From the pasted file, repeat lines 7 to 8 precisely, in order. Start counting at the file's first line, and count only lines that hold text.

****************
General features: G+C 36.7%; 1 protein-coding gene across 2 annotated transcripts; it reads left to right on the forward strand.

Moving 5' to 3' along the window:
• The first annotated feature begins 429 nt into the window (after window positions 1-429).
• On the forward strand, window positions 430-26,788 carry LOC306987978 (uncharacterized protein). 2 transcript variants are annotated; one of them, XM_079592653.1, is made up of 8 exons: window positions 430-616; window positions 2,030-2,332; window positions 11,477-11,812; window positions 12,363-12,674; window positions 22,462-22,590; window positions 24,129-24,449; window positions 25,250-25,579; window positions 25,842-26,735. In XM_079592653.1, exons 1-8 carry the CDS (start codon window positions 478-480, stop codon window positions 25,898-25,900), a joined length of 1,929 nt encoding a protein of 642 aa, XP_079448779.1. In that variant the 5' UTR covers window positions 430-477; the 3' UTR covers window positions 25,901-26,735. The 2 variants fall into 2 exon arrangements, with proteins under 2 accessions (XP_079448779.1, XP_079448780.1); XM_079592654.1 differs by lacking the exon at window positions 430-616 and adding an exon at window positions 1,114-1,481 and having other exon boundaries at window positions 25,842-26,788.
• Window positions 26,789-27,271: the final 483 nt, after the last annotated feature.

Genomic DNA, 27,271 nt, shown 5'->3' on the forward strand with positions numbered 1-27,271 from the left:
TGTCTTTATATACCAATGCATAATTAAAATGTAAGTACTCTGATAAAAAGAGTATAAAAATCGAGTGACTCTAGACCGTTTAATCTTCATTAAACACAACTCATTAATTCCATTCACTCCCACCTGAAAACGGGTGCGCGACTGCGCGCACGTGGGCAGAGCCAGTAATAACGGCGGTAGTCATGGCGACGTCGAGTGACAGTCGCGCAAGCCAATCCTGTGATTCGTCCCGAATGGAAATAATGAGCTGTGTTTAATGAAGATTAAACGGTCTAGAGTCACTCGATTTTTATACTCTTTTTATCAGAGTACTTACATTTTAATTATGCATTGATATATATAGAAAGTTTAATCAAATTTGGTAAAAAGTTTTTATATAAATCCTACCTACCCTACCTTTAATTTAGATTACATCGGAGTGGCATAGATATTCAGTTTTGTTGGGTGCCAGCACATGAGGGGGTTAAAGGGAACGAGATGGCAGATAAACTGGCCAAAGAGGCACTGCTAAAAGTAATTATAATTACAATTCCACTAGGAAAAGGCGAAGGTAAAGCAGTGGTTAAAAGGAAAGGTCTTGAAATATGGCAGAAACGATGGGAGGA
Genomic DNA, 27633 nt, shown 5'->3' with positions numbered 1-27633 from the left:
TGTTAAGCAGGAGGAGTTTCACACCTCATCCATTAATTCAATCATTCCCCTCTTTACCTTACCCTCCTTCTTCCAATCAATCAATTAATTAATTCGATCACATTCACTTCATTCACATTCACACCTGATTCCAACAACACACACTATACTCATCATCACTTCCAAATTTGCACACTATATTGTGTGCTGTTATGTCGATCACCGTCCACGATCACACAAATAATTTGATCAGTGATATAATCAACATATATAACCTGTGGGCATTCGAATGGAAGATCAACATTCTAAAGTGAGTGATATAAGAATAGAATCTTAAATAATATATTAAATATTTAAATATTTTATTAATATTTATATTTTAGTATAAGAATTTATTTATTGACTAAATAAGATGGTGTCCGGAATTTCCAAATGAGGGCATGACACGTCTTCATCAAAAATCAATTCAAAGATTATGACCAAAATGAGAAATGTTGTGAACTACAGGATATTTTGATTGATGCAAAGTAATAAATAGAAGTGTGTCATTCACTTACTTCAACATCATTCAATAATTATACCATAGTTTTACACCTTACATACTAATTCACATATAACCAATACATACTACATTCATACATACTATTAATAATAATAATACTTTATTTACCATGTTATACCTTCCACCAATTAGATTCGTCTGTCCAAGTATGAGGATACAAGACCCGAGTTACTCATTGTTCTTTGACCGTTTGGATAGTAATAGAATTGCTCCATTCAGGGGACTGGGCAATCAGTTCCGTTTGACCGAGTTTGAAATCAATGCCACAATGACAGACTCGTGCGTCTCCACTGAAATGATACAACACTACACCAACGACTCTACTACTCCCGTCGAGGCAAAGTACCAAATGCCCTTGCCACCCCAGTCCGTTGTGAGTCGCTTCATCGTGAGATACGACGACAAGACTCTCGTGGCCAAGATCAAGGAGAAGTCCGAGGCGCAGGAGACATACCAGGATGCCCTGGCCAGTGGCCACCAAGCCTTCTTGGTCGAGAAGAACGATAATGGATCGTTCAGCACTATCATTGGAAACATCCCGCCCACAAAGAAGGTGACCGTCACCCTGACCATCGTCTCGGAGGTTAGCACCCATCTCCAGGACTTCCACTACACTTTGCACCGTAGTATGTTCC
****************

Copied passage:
TGTCTTTATATACCAATGCATAATTAAAATGTAAGTACTCTGATAAAAAGAGTATAAAAATCGAGTGACTCTAGACCGTTTAATCTTCATTAAACACAACTCATTAATTCCATTCACTCCCACCTGAAAACGGGTGCGCGACTGCGCGCACGTGGGCAGAGCCAGTAATAACGGCGGTAGTCATGGCGACGTCGAGTGACAGTCGCGCAAGCCAATCCTGTGATTCGTCCCGAATGGAAATAATGAGCTGTGTTTAATGAAGATTAAACGGTCTAGAGTCACTCGATTTTTATACTCTTTTTATCAGAGTACTTACATTTTAATTATGCATTGATATATATAGAAAGTTTAATCAAATTTGGTAAAAAGTTTTTATATAAATCCTACCTACCCTACCTTTAATTTAGATTACATCGGAGTGGCATAGATATTCAGTTTTGTTGGGTGCCAGCACATGAGGGGGTTAAAGGGAACGAGATGGCAGATAAACTGGCCAAAGAGGCACTGCTAAAAGTAATTATAATTACAATTCCACTAGGAAAAGGCGAAGGTAAAGCAGTGGTTAAAAGGAAAGGTCTTGAAATATGGCAGAAACGATGGGAGGA
Genomic DNA, 27633 nt, shown 5'->3' with positions numbered 1-27633 from the left: